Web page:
energy phosphates. Fig. 3 shows how phosphoryl creatine in the human quadriceps femoris muscle breaks down at the beginning of moderately severe exercise and reaches the steady state (Hultman, Bergstr6m & Anderson, 1967). It is resynthesized immediately after exercise and oxidative energy is required for this. Margaria's idea has been confirmed by Piiper, di Prampero & Cerretelli (1968). Welch & Stainsby (1967) have calculated that the resynthesis of all the phosphoryl creatine in the dog's,

–  –  –

Fig. 3. Results showing the concentration of phosphoryl creatine (PC) in biopsy samples of the human quadriceps femoris muscle before and during 20 min exercise (Hultman, Bergstrom & Anderson, 1967).

102P REVIEW LECTURE thesis for the regulation of muscle blood vessels in exercise must take account of it.

There are various suggestions for the mediator(s) of hyperaemia in exercising muscle. Anoxia is believed to be the link between blood flow and metabolism by Guyton and his school (Guyton, Ross, Carrier & Walker, 1964); Kjellmar (1965) has suggested increase in potassium; Mellander, Johansson, Sarah Gray, Jonnson, Lundvall & Ljung (1967) have pressed the claim of increase in osmolarity; Khayutin (1968) has suggested that contraction lessens stretching of the arterioles so their smooth muscle relaxes; Forrester & Lind (1969) and Forrester (1972) have drawn our attention to ATP; inorganic phosphate is favoured by Hilton & Vrbova (1970) and Hilton & Hudlicka (1972); and by Skinner & Costin (1970) a combination of anoxia, increase in potassium and increase in osmolarity.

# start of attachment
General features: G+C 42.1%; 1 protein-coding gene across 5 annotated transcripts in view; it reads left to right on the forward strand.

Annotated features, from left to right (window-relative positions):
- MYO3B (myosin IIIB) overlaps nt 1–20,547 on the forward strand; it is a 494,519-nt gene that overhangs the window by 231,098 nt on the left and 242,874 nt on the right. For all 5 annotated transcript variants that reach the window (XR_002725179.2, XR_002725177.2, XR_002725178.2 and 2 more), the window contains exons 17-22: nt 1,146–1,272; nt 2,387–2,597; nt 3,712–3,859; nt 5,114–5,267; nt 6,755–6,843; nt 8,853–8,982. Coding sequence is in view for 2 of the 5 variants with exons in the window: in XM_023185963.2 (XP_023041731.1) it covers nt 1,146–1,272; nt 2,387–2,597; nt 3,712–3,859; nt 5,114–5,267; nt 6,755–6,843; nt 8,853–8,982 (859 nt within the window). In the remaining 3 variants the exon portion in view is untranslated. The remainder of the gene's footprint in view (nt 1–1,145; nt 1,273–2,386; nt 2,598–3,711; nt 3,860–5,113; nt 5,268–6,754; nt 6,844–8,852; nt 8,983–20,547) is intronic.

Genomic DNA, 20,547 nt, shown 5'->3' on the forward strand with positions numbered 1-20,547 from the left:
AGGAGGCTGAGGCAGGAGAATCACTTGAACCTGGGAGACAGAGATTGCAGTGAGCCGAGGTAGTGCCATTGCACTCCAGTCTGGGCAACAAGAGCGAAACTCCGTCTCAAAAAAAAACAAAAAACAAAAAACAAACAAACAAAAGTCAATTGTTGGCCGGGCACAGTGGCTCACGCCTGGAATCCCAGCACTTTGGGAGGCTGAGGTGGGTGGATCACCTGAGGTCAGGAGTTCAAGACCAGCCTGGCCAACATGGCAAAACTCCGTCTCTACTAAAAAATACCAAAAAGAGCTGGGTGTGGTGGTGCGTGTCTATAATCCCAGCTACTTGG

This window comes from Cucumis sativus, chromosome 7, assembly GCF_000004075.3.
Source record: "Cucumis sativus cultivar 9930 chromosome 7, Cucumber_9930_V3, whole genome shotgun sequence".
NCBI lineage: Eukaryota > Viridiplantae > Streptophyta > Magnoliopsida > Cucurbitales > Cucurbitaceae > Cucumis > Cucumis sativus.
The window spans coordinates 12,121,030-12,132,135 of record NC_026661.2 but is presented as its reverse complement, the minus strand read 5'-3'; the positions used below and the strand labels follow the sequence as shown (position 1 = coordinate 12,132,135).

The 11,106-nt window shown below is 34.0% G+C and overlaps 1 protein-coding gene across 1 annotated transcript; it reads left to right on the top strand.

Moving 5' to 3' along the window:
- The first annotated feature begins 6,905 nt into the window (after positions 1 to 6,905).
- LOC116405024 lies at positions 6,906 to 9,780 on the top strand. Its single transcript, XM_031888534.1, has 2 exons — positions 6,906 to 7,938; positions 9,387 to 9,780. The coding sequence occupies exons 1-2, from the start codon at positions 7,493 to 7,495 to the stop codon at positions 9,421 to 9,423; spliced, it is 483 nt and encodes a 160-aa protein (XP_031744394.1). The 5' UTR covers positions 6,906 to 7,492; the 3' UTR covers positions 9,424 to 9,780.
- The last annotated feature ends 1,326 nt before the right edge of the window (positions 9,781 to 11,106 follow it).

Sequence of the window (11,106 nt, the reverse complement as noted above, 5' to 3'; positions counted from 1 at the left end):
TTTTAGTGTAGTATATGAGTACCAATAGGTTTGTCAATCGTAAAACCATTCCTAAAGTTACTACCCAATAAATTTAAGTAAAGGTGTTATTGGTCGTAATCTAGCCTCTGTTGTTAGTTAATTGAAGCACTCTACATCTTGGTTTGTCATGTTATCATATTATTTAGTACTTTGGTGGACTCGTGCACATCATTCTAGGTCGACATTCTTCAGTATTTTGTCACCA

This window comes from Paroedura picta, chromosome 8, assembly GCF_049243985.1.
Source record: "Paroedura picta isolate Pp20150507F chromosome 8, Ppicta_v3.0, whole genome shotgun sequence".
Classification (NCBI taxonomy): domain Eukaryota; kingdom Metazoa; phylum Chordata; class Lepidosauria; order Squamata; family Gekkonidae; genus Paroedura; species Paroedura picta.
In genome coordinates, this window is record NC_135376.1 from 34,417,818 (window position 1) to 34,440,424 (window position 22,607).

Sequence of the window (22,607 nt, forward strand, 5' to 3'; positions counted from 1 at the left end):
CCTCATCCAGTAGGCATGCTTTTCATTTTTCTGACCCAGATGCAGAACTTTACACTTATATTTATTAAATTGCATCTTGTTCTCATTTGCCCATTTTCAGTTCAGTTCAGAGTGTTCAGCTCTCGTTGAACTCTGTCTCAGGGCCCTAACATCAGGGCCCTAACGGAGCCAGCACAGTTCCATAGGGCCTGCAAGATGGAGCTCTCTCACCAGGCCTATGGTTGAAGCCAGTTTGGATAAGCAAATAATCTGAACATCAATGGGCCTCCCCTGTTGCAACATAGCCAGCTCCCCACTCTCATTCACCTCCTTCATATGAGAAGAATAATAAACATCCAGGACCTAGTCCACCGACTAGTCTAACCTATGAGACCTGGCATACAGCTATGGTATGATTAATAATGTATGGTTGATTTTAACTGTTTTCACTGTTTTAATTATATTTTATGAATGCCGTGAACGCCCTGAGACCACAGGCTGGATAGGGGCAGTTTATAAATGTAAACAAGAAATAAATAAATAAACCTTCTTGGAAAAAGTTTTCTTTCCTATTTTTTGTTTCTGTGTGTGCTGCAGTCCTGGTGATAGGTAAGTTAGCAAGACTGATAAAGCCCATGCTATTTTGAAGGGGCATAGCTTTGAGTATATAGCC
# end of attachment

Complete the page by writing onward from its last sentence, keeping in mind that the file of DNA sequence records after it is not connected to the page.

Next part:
Mellander & Johansson (1968) have reviewed the literature.

In preparing this lecture I found my whole attention absorbed by the claims of anoxia. I believe it deserves rather more consideration. That being so, this lecture will be not so much a review as the submission of evidence that oxygen lack may play a part, and in the steady state, maybe a large part in the regulation of muscle blood flow.

I must begin at the beginning of the story. In point of fact it does not begin with the hyperaemia of exercise at all, but with another condition in which the tissues do not get all the oxygen that they want. In that respect a first cousin of exercise, namely the vasodilatation that takes place in a limb after its blood supply has been cut off. The cousins are active muscle wanting oxygen and resting muscle wanting oxygen. I propose to start with what happens when a resting limb is denied its oxygen.

The classical experiments on this were done by Lewis & Grant in 1925.

'Observations upon reactive hyperaemia in man' was the title of their paper.